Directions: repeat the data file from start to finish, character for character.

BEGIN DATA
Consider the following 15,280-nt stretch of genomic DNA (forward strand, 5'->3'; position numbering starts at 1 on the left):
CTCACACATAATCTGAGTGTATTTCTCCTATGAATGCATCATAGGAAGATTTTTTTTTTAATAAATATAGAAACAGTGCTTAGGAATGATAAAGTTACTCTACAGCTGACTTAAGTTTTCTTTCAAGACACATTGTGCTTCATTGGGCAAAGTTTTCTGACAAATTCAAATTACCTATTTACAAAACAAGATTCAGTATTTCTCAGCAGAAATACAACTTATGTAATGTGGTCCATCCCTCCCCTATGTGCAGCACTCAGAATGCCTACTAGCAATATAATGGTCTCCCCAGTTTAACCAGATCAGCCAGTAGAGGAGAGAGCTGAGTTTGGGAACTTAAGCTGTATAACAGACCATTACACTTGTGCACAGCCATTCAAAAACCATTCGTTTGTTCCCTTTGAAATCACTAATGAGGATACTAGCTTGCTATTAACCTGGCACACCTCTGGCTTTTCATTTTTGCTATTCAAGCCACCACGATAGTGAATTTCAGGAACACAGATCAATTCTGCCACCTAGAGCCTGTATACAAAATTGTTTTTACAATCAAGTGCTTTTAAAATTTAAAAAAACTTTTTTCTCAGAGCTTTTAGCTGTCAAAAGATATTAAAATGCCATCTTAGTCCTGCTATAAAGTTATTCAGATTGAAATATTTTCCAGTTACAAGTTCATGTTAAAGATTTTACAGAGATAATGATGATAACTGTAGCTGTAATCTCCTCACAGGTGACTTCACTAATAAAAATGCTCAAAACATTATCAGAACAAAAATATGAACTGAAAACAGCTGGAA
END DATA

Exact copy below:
Consider the following 15,280-nt stretch of genomic DNA (forward strand, 5'->3'; position numbering starts at 1 on the left):
CTCACACATAATCTGAGTGTATTTCTCCTATGAATGCATCATAGGAAGATTTTTTTTTTAATAAATATAGAAACAGTGCTTAGGAATGATAAAGTTACTCTACAGCTGACTTAAGTTTTCTTTCAAGACACATTGTGCTTCATTGGGCAAAGTTTTCTGACAAATTCAAATTACCTATTTACAAAACAAGATTCAGTATTTCTCAGCAGAAATACAACTTATGTAATGTGGTCCATCCCTCCCCTATGTGCAGCACTCAGAATGCCTACTAGCAATATAATGGTCTCCCCAGTTTAACCAGATCAGCCAGTAGAGGAGAGAGCTGAGTTTGGGAACTTAAGCTGTATAACAGACCATTACACTTGTGCACAGCCATTCAAAAACCATTCGTTTGTTCCCTTTGAAATCACTAATGAGGATACTAGCTTGCTATTAACCTGGCACACCTCTGGCTTTTCATTTTTGCTATTCAAGCCACCACGATAGTGAATTTCAGGAACACAGATCAATTCTGCCACCTAGAGCCTGTATACAAAATTGTTTTTACAATCAAGTGCTTTTAAAATTTAAAAAAACTTTTTTCTCAGAGCTTTTAGCTGTCAAAAGATATTAAAATGCCATCTTAGTCCTGCTATAAAGTTATTCAGATTGAAATATTTTCCAGTTACAAGTTCATGTTAAAGATTTTACAGAGATAATGATGATAACTGTAGCTGTAATCTCCTCACAGGTGACTTCACTAATAAAAATGCTCAAAACATTATCAGAACAAAAATATGAACTGAAAACAGCTGGAA